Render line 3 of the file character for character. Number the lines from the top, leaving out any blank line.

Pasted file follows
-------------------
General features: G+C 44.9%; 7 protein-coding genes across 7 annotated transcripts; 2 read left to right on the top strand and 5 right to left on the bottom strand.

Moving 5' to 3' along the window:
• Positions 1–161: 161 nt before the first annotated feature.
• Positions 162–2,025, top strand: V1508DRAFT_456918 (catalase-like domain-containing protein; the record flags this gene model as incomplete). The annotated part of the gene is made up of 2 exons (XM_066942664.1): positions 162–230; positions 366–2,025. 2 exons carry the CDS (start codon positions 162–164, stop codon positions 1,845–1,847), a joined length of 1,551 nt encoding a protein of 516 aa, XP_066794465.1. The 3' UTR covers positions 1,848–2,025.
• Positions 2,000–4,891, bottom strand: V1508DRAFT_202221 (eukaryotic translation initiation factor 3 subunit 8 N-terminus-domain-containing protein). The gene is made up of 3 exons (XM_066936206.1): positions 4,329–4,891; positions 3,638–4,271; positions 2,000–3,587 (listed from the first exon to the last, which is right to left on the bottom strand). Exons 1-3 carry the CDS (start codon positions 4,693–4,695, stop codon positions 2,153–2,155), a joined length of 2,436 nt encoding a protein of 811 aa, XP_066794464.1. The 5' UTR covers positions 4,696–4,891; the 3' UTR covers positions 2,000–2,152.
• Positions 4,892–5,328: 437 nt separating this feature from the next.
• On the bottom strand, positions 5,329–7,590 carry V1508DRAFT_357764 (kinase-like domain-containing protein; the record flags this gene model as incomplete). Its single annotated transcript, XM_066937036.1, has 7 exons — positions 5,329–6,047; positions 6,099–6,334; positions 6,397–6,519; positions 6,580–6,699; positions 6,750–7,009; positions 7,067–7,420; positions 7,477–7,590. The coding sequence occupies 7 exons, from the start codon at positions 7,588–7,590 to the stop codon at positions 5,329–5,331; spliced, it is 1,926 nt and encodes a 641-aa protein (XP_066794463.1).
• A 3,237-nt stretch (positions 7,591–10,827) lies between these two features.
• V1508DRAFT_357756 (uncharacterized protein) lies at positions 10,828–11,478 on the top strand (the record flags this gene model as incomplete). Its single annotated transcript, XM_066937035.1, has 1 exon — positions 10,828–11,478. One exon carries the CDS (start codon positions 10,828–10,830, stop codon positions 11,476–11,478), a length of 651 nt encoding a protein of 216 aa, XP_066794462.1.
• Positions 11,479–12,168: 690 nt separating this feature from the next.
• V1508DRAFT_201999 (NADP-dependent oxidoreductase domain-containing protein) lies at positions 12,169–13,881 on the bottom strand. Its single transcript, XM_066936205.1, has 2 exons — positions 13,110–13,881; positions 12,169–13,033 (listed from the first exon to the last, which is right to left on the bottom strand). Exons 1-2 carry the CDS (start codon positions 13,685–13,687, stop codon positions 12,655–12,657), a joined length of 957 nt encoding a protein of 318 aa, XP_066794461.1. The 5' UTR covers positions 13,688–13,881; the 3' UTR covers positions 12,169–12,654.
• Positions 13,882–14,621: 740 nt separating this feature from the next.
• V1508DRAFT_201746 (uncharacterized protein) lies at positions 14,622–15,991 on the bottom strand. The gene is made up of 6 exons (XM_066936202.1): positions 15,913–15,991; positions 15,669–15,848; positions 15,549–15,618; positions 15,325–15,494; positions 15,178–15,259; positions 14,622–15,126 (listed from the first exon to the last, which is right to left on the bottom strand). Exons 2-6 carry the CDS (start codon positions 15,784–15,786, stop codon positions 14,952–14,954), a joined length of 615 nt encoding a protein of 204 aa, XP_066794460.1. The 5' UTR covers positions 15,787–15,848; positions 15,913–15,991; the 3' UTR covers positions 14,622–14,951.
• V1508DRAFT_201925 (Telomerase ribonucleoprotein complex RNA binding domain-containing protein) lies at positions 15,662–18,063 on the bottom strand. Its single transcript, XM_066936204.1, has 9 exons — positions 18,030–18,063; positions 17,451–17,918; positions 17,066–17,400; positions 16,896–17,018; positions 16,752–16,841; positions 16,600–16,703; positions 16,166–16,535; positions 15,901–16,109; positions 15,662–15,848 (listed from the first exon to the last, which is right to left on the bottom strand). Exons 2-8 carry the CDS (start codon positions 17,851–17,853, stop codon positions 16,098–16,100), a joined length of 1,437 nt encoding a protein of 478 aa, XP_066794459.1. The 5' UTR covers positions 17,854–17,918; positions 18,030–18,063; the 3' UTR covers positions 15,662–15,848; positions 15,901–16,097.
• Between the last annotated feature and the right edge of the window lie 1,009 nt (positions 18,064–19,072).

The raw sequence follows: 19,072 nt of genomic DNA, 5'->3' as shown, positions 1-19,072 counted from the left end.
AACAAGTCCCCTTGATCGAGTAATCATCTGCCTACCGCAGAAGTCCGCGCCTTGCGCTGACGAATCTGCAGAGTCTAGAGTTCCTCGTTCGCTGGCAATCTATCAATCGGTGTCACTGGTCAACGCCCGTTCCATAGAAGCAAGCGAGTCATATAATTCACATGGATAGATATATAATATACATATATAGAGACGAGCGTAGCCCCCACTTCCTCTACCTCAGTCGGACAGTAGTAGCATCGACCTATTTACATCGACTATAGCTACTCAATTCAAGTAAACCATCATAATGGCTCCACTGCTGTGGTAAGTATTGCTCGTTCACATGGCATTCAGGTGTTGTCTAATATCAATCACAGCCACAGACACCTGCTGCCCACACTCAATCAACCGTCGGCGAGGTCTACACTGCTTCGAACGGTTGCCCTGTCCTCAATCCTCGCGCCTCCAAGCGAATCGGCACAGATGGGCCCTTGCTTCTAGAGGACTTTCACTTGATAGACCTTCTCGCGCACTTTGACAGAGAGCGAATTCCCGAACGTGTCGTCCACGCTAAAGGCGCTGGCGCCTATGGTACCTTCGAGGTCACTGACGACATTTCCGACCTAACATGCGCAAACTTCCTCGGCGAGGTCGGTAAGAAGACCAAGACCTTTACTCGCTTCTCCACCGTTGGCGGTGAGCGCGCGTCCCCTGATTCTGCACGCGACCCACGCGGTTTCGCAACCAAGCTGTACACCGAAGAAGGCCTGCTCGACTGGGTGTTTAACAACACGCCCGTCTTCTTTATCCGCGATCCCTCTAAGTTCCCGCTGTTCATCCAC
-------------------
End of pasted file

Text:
• Positions 1–161: 161 nt before the first annotated feature.